Roman Remains: Classical Antiquity in the Drama of Shakespeare and his Contemporaries
Module code: EN7246
At the start of Philip Massinger’s tragedy The Roman Actor, the character Paris the 'Tragaedian’ declares that: ‘Our aime is glorie, and to leaue our names/ To after times’. This module will focus on how the ancient world and some of the ‘names’ it made culturally famous were represented in the ‘after times’ of early modern England, gloriously or otherwise. You'll look at how Shakespeare and his contemporaries represented republican and imperial Rome, particularly, and also consider how legendary events like the Trojan war were brought to the London stage.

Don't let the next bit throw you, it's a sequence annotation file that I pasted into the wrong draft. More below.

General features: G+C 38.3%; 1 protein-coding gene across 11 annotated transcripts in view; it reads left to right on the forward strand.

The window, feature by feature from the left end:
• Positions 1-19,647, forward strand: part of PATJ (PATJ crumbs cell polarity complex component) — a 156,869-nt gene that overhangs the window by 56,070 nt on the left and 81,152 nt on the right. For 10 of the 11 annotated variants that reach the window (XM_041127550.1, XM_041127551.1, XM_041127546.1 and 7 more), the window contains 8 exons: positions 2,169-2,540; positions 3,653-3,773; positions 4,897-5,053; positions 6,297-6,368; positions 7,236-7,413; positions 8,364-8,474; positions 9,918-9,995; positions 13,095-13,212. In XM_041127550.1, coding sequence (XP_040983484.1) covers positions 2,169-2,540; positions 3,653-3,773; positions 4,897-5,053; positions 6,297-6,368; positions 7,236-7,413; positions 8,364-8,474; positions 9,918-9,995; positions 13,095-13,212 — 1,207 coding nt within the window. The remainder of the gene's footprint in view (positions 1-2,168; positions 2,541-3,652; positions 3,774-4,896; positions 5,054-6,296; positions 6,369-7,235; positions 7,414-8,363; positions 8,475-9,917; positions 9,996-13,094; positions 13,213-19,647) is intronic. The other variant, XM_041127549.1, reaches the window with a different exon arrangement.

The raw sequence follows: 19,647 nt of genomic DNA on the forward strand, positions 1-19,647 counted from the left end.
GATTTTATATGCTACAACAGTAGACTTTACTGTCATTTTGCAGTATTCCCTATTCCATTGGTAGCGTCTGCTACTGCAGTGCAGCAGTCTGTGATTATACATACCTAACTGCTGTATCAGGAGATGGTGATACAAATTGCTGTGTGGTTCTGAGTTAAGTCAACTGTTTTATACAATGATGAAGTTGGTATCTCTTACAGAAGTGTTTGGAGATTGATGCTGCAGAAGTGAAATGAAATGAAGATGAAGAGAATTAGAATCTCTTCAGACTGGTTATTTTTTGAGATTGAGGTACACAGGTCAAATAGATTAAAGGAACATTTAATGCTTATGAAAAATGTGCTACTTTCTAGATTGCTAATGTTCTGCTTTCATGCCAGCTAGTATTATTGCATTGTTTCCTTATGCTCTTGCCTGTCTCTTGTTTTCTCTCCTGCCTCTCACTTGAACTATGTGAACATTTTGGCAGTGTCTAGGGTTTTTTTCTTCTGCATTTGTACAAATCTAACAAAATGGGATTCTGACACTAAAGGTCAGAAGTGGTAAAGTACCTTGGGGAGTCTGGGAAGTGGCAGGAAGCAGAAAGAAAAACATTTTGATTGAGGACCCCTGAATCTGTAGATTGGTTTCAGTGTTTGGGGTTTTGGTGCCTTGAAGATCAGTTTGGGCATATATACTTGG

You'll read one play per seminar, these will typically include: William Shakespeare, Julius Caesar (1599); Ben Jonson, Sejanus his Fall (1603); William Shakespeare, Coriolanus (1608); William Shakespeare, Troilus and Cressida (1602); Philip Massinger, The Roman Actor (1626). Two film screenings will accompany the seminars: Julius Caesar (dir. by Joseph L. Mankiewicz, 1953); and Coriolanus (dir. by Ralph Fiennes, 2011).
- 10 hours of seminars
- 140 hours of guided independent study
- Essay (100%)
- Formative exercise (0%)